Gov’t committed to providing equal opportunities to all- Minister Croal

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Minister of Housing and Water, Collin Croal, MP, says the Government is committed to providing equal opportunities for all Guyanese.  

The Minister gave this reassurance on Wednesday as he addressed 150 Community Service Officers (CSOs) who successfully completed training in the operation of photovoltaic systems and tractor driving and maintenance.

The programme was facilitated by the Ministry of Amerindian Affairs in collaboration with the Ministry of Labour’s Board of Industrial Training (BIT).

The graduation ceremony was held at the Hinterland Scholarship Dormitory, Liliendaal, East Coast Demerara.

Minister Croal said the government is also committed to bridging the gap between the hinterland and the coastland, “And so, training programmes like these will certainly help in reducing that gap.”  

He added that the beneficiaries of these training programmes are now in possession of valuable skills that will be beneficial, not just to them, but their communities as well.

“I’m particularly pleased that the Board of Industrial Training (BIT) has a number of programmes and as I said, relevant programmes that are geared towards creating opportunities for employment, but more importantly that wherever you traverse in the Hinterland regions that it will provide an equal opportunity for all.”

Minister Croal added, “As Community Support officers, this must be a noteworthy achievement which will go certainly a long way, which will help you to go a long way to help you to improve your quality of life. But it doesn’t stop there it also helps to improve your communities … I want to encourage you to use the knowledge and the skills that have been imparted to the best of your ability. Your journey has only started.”

Meanwhile, Minister of Labour, Joseph Hamilton, MP, noted that the CSO programme was conceptualised following the recognition of the lack of employment opportunities in hinterland communities.

CSOs work along with their respective village councils and earn a stipend for their services.

Minister Hamilton said the programme serves as a starting point for many individuals to get into various fields, such as teaching and healthcare, among others.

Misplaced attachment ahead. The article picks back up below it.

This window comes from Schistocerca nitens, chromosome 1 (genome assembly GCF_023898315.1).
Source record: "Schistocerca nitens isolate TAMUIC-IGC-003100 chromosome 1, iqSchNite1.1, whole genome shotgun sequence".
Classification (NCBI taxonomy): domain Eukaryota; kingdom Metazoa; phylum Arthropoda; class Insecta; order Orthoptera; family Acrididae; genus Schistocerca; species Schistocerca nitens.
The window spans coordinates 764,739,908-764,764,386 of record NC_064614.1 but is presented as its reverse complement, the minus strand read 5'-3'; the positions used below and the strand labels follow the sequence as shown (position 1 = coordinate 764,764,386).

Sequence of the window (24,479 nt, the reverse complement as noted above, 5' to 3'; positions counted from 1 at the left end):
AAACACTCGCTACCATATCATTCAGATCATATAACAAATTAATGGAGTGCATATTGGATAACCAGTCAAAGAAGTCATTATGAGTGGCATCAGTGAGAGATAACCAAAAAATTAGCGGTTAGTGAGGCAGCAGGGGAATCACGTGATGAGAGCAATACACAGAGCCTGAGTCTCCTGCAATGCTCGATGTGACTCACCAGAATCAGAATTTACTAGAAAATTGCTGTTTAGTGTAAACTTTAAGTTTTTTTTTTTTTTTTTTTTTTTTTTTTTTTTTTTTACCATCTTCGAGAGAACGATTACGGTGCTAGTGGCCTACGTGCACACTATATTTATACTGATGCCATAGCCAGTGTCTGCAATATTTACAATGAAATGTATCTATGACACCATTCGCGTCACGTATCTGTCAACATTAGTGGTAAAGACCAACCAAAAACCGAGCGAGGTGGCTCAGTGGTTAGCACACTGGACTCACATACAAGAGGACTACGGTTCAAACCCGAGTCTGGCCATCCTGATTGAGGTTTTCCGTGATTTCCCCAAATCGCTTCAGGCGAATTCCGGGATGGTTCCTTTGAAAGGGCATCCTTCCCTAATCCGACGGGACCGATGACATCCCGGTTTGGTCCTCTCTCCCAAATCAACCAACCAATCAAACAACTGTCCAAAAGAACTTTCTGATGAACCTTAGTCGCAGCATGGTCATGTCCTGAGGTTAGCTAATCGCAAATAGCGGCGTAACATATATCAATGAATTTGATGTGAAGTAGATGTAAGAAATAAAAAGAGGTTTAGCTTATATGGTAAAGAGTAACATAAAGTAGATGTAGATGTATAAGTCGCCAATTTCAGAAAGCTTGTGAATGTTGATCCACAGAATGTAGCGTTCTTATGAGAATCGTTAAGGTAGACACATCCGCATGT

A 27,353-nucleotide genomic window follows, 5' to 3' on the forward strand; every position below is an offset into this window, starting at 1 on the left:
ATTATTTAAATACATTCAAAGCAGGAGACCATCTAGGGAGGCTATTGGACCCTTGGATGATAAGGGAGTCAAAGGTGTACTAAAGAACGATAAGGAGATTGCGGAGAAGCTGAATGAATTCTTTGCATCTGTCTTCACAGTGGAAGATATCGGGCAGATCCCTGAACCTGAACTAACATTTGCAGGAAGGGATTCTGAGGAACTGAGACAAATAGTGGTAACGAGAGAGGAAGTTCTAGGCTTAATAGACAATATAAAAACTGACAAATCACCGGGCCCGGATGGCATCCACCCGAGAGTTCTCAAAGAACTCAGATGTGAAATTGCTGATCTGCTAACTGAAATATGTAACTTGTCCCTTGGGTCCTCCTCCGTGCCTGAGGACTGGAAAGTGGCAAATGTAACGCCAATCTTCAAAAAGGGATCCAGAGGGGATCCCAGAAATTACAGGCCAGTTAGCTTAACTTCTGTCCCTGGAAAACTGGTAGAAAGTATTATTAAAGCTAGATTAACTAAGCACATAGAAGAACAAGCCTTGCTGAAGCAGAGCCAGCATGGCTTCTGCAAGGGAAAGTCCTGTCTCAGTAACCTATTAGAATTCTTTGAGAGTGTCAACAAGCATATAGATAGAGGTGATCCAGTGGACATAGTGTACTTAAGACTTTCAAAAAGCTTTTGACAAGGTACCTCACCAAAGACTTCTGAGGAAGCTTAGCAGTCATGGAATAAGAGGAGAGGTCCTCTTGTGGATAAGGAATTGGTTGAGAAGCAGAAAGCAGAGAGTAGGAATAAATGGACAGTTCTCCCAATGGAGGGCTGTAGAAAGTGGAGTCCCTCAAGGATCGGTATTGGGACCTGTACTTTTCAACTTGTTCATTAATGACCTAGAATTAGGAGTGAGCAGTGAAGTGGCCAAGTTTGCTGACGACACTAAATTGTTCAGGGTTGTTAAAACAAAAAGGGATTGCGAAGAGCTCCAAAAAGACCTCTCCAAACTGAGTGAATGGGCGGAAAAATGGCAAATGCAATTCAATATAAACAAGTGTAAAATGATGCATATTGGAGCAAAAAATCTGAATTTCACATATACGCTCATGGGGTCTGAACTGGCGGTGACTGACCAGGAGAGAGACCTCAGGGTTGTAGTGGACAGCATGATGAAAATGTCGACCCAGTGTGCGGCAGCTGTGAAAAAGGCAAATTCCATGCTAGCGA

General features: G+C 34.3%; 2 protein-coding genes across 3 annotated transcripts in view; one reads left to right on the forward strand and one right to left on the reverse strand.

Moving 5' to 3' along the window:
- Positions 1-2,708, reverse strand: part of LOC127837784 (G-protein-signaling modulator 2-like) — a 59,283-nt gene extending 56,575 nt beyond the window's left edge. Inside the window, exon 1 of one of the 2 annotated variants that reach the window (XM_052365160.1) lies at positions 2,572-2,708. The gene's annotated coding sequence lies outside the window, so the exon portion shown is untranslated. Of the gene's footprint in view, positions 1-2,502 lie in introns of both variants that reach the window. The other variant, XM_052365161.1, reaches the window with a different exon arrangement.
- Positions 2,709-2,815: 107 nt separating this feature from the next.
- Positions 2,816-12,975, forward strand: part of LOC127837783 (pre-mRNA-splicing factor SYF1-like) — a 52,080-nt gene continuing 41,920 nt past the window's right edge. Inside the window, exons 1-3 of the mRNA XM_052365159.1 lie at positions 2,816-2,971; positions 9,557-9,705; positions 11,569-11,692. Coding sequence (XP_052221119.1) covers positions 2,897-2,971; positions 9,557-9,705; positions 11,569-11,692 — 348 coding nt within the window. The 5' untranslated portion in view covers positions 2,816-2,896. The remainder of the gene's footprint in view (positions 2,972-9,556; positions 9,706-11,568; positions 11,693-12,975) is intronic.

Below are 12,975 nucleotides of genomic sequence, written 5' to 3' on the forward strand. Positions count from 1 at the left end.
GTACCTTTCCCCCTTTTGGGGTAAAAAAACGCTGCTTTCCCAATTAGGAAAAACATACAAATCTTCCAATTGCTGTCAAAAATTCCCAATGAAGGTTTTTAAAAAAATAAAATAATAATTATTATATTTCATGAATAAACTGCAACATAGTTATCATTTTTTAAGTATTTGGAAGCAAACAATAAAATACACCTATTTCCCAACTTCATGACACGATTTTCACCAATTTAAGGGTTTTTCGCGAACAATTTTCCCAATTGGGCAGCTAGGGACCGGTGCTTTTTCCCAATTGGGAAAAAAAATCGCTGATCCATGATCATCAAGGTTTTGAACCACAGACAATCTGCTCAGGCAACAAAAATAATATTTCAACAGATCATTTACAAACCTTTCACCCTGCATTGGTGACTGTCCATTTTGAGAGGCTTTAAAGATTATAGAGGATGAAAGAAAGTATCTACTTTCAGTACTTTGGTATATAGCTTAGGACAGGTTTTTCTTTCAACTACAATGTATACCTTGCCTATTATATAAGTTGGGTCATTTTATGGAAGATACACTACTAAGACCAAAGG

“As I speak to you, I know of CSOs who started off as a CSOs and today, they are nurses. I know of CSOs who started off as a teacher-aide and today they are teachers. The intention is not for you to be a CSO forever,” Minister Hamilton said. 

He noted that before taking office in August 2020, from his assessment the BIT programme catered only to the needs of persons from the coast.

“And so, one of the first things we set out to do among several things, is how do we ensure that the same opportunities that we have in Georgetown and Region Four and on the coast… that every village regardless in which region they are situated, they can have the same opportunities.

“First thing we did is to ensure, and Minister Croal was helpful and other Ministers, ensuring that in every region we appoint one or two Board of Industrial Training officers because we could talk how much we want about the program in Georgetown, no way the person at Karasabai can participate in this program because the community would not be able to send someone to Georgetown to sit down with BIT, to map a program out. So that was defeating the purpose.”

Deputy Permanent Secretary of the Ministry of Amerindian Affairs, Ryan Toolsie said the ministry will continue to make investments in Amerindian youth to build capacity, so that they can contribute to the development of their communities. 

Notably, Minister Croal said in October, the government in collaboration with Guyana Water Incorporated will be embarking on training one CSO in every community in the area of line maintenance and service. (Department of Public Information)

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